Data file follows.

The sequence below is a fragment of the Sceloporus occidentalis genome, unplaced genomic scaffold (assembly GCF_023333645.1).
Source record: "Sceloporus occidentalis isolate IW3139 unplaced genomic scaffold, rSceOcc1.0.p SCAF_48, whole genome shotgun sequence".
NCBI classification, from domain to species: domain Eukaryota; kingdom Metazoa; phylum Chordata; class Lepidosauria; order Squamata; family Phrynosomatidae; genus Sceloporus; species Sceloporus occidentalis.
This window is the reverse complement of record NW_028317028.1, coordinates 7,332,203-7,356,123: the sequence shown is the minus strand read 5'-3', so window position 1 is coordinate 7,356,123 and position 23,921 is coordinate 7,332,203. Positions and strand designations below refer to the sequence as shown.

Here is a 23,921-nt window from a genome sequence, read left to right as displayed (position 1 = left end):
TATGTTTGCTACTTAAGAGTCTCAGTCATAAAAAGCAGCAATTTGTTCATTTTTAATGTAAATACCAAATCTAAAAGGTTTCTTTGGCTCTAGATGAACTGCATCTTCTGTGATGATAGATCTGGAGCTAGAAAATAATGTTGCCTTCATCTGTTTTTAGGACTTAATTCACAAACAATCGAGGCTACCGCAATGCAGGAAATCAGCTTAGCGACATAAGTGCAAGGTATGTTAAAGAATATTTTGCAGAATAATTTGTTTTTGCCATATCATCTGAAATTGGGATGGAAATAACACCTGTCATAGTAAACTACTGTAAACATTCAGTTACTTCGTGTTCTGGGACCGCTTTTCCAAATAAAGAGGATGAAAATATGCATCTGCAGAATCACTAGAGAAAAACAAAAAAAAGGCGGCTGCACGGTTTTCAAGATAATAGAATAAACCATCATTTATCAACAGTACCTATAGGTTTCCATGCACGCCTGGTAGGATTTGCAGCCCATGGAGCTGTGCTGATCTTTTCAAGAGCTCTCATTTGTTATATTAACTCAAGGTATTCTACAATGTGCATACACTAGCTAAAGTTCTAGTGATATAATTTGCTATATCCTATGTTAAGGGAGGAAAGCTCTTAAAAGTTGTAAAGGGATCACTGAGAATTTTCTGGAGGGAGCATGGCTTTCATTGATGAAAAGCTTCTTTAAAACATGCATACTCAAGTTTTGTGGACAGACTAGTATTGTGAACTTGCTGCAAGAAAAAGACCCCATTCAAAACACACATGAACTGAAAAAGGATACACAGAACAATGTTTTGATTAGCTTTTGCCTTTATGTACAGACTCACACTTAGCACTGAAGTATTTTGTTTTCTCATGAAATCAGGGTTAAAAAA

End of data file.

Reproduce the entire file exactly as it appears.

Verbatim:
The sequence below is a fragment of the Sceloporus occidentalis genome, unplaced genomic scaffold (assembly GCF_023333645.1).
Source record: "Sceloporus occidentalis isolate IW3139 unplaced genomic scaffold, rSceOcc1.0.p SCAF_48, whole genome shotgun sequence".
NCBI classification, from domain to species: domain Eukaryota; kingdom Metazoa; phylum Chordata; class Lepidosauria; order Squamata; family Phrynosomatidae; genus Sceloporus; species Sceloporus occidentalis.
This window is the reverse complement of record NW_028317028.1, coordinates 7,332,203-7,356,123: the sequence shown is the minus strand read 5'-3', so window position 1 is coordinate 7,356,123 and position 23,921 is coordinate 7,332,203. Positions and strand designations below refer to the sequence as shown.

Here is a 23,921-nt window from a genome sequence, read left to right as displayed (position 1 = left end):
TATGTTTGCTACTTAAGAGTCTCAGTCATAAAAAGCAGCAATTTGTTCATTTTTAATGTAAATACCAAATCTAAAAGGTTTCTTTGGCTCTAGATGAACTGCATCTTCTGTGATGATAGATCTGGAGCTAGAAAATAATGTTGCCTTCATCTGTTTTTAGGACTTAATTCACAAACAATCGAGGCTACCGCAATGCAGGAAATCAGCTTAGCGACATAAGTGCAAGGTATGTTAAAGAATATTTTGCAGAATAATTTGTTTTTGCCATATCATCTGAAATTGGGATGGAAATAACACCTGTCATAGTAAACTACTGTAAACATTCAGTTACTTCGTGTTCTGGGACCGCTTTTCCAAATAAAGAGGATGAAAATATGCATCTGCAGAATCACTAGAGAAAAACAAAAAAAAGGCGGCTGCACGGTTTTCAAGATAATAGAATAAACCATCATTTATCAACAGTACCTATAGGTTTCCATGCACGCCTGGTAGGATTTGCAGCCCATGGAGCTGTGCTGATCTTTTCAAGAGCTCTCATTTGTTATATTAACTCAAGGTATTCTACAATGTGCATACACTAGCTAAAGTTCTAGTGATATAATTTGCTATATCCTATGTTAAGGGAGGAAAGCTCTTAAAAGTTGTAAAGGGATCACTGAGAATTTTCTGGAGGGAGCATGGCTTTCATTGATGAAAAGCTTCTTTAAAACATGCATACTCAAGTTTTGTGGACAGACTAGTATTGTGAACTTGCTGCAAGAAAAAGACCCCATTCAAAACACACATGAACTGAAAAAGGATACACAGAACAATGTTTTGATTAGCTTTTGCCTTTATGTACAGACTCACACTTAGCACTGAAGTATTTTGTTTTCTCATGAAATCAGGGTTAAAAAA